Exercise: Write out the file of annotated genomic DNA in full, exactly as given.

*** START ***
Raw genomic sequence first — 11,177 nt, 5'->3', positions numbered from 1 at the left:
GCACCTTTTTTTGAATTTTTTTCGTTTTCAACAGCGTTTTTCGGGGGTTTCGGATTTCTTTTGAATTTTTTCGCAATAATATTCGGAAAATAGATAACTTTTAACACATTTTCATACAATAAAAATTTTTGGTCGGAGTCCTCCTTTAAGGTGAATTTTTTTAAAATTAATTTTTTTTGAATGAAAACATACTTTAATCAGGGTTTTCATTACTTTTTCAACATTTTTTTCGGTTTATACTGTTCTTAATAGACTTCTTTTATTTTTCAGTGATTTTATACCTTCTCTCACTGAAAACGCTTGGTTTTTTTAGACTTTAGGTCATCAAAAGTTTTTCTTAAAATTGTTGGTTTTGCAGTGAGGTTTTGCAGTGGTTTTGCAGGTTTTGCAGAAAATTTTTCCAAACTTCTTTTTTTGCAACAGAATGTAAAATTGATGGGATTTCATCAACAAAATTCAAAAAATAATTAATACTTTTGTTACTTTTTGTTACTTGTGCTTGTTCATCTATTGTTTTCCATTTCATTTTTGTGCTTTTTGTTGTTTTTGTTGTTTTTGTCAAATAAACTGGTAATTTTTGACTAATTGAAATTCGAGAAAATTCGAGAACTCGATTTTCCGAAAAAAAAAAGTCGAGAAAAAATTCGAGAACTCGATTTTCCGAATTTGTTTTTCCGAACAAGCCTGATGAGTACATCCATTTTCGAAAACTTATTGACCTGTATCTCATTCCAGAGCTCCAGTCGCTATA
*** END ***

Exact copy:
Raw genomic sequence first — 11,177 nt, 5'->3', positions numbered from 1 at the left:
GCACCTTTTTTTGAATTTTTTTCGTTTTCAACAGCGTTTTTCGGGGGTTTCGGATTTCTTTTGAATTTTTTCGCAATAATATTCGGAAAATAGATAACTTTTAACACATTTTCATACAATAAAAATTTTTGGTCGGAGTCCTCCTTTAAGGTGAATTTTTTTAAAATTAATTTTTTTTGAATGAAAACATACTTTAATCAGGGTTTTCATTACTTTTTCAACATTTTTTTCGGTTTATACTGTTCTTAATAGACTTCTTTTATTTTTCAGTGATTTTATACCTTCTCTCACTGAAAACGCTTGGTTTTTTTAGACTTTAGGTCATCAAAAGTTTTTCTTAAAATTGTTGGTTTTGCAGTGAGGTTTTGCAGTGGTTTTGCAGGTTTTGCAGAAAATTTTTCCAAACTTCTTTTTTTGCAACAGAATGTAAAATTGATGGGATTTCATCAACAAAATTCAAAAAATAATTAATACTTTTGTTACTTTTTGTTACTTGTGCTTGTTCATCTATTGTTTTCCATTTCATTTTTGTGCTTTTTGTTGTTTTTGTTGTTTTTGTCAAATAAACTGGTAATTTTTGACTAATTGAAATTCGAGAAAATTCGAGAACTCGATTTTCCGAAAAAAAAAAGTCGAGAAAAAATTCGAGAACTCGATTTTCCGAATTTGTTTTTCCGAACAAGCCTGATGAGTACATCCATTTTCGAAAACTTATTGACCTGTATCTCATTCCAGAGCTCCAGTCGCTATA